I tend to organize my List like an outline. For example, I will usually have a number of headers for work-related things-to-do. So each experiment will get a header, and sub-tasks will have one indents, details will have two indents, etc. Here's a recent example:
This is an old List, and even though it was a month and a half ago, bears little resemblance to the things I'm up to right now. Looking at it and seeing how much things have changed in a scant six weeks inspires me to keep pushing.
At the bottom, you can see there's a header for "personal items". For obvious reasons, I didn't include that part of my List in this post; it's personal! But I can tell you that some of the things include: build exercise into my week; practice piano; set times to socialize. These are all things that, when I schedule them and do them only at the scheduled times, life is better all around.
There is no way to have a realistic discussion of scheduling without touching on the issues of work-life balance. Most people in the world, even if they love their work, desire and pursue a life more complex than work-eat-sleep. There will be elements of life that cannot fit into a rigid schedule, the most obvious of these is family. No matter what makes you feel loved, whether it's getting attention or having tasks-to-do taken off your plate, it takes time, and can't always fit a schedule. And kids! New babies demand attention entirely impulsively, so you might have to be prepared to throw rigid scheduling out the window. Even when they get older, they are still emotionally dependent on you, so you can't always wave a schedule in their faces. But if you provide your life (and their lives) with zero structure, you're essentially being productive when you feel like it, and that's not a recipe for success.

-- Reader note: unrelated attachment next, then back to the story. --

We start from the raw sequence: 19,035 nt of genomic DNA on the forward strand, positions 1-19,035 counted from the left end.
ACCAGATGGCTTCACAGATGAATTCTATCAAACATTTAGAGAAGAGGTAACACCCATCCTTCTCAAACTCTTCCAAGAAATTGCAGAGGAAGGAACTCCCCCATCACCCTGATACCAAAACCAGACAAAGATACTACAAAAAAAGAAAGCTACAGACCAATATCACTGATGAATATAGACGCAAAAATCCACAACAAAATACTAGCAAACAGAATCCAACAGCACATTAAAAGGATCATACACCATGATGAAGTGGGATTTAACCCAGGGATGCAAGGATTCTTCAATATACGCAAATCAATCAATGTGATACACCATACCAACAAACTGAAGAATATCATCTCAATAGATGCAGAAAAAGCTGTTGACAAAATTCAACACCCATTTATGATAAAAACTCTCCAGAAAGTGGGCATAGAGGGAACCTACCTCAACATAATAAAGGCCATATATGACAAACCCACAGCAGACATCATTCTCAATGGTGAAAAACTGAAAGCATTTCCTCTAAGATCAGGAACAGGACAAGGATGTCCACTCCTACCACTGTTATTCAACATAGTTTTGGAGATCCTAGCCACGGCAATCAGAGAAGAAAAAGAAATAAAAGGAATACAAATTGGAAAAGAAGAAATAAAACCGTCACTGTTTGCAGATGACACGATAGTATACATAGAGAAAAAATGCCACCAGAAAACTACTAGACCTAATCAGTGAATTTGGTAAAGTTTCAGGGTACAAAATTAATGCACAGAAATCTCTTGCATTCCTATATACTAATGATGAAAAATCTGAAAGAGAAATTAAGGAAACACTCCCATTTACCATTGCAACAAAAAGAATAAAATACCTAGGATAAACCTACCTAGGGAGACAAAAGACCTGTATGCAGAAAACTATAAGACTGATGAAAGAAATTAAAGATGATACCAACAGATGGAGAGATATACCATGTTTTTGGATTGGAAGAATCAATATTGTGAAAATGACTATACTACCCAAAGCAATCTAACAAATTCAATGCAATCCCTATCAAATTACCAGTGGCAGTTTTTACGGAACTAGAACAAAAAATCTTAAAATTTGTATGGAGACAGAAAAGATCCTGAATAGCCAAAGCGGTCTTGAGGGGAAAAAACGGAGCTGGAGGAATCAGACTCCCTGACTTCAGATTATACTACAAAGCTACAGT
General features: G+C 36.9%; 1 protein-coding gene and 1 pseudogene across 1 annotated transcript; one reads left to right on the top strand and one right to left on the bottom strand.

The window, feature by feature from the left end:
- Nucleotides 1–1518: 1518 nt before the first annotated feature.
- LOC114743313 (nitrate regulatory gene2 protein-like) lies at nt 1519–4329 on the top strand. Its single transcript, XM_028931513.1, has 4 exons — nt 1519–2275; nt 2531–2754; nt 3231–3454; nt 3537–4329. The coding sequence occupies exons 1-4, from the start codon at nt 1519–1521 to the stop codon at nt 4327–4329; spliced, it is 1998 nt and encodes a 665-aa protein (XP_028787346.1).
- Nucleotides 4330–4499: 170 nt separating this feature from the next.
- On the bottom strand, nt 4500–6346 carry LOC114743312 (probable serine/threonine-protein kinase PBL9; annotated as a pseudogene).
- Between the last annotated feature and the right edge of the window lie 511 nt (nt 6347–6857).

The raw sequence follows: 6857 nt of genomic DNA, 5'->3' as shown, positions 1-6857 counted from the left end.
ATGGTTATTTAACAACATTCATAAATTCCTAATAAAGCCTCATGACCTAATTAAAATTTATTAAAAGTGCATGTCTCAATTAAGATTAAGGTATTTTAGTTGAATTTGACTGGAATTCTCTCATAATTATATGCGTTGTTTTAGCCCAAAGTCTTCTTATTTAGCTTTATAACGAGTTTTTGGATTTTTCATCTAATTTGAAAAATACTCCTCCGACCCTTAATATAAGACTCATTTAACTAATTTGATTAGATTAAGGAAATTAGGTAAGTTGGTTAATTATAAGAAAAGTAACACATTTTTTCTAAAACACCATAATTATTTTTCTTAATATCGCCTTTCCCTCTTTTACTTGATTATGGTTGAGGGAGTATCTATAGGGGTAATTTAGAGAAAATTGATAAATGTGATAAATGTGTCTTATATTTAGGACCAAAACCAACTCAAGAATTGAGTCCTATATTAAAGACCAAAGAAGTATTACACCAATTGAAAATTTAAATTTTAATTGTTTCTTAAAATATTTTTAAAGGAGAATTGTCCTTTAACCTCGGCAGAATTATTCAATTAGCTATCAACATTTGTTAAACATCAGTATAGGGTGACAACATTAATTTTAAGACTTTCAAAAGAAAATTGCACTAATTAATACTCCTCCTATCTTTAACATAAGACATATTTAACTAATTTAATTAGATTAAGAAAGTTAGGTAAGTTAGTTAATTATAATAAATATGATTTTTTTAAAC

There are always some things that you can plan on doing on a weekly basis. I tend to find that with my List and a weekly template in hand, you can do a lot to identify reasonable work hours, fit in the things you want to do, and plan time to relax. Here's an example:
The things on my template for the semester in green are non-negotiable except for emergencies. Red are work tasks; they need to happen but are the easiest to move around. Blue are personal, and I'll be more willing to shift around the red than the blue usually. As you can see, there are LOTS of holes in the schedule. Those holes have to be filled in on a weekly basis. It allows me to account for what's going on in life, what tasks need priority, and who needs my attention. It allows be to factor in the need to rest the mind and the need to socialize without losing track of productivity.
At the end of the day, you have to be clear with yourself from the outset that schedules are merely a game plan, and life will play jokes on your plans. And when life plays jokes on you, just say "Oh, silly you!" and start rearranging your puzzle pieces. Life, productivity, family, planning, it's all one big game, really. Even the best batters only hit the ball 30% of the time. All we can really do is our best, and that has to be enough.